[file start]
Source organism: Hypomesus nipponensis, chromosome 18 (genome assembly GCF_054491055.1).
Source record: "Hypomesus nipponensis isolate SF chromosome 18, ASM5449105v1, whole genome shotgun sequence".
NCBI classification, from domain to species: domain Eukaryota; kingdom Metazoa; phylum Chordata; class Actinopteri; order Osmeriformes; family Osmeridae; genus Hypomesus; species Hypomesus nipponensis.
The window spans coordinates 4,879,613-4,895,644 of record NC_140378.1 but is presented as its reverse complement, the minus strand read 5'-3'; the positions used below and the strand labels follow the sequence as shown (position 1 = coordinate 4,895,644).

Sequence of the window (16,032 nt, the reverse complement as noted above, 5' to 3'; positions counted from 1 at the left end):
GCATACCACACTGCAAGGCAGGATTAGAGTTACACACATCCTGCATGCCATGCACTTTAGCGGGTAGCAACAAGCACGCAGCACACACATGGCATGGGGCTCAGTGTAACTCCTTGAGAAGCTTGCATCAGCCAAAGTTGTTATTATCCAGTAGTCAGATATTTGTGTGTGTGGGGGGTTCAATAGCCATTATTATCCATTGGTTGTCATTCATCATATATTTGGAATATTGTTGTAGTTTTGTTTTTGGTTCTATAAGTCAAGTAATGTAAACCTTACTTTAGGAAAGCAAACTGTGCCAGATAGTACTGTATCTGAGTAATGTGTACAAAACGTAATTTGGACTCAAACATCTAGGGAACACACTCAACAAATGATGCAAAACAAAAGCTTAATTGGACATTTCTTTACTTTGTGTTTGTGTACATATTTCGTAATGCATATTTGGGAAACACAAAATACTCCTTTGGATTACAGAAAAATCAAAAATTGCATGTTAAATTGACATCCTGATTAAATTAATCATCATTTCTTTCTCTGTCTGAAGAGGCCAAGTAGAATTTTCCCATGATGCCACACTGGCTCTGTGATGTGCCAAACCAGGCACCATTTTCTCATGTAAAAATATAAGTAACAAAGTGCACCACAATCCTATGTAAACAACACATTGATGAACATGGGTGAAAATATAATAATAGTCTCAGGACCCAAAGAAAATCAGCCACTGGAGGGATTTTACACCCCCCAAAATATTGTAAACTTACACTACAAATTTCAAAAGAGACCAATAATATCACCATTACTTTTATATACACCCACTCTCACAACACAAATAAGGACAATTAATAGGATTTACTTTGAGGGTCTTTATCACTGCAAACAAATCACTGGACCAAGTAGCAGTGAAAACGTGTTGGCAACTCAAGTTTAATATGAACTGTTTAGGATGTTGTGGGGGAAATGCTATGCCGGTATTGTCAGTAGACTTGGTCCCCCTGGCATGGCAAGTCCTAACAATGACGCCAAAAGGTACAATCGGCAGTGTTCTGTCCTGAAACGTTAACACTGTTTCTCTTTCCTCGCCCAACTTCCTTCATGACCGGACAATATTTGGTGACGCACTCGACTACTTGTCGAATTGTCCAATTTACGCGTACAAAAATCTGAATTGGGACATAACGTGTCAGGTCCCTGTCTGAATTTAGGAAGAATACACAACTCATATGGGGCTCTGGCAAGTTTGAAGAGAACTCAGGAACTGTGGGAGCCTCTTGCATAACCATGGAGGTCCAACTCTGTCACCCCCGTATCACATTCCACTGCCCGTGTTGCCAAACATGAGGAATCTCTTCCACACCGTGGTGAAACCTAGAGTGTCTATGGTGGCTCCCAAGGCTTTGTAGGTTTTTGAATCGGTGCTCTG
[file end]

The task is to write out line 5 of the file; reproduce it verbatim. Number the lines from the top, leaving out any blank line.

Sequence of the window (16,032 nt, the reverse complement as noted above, 5' to 3'; positions counted from 1 at the left end):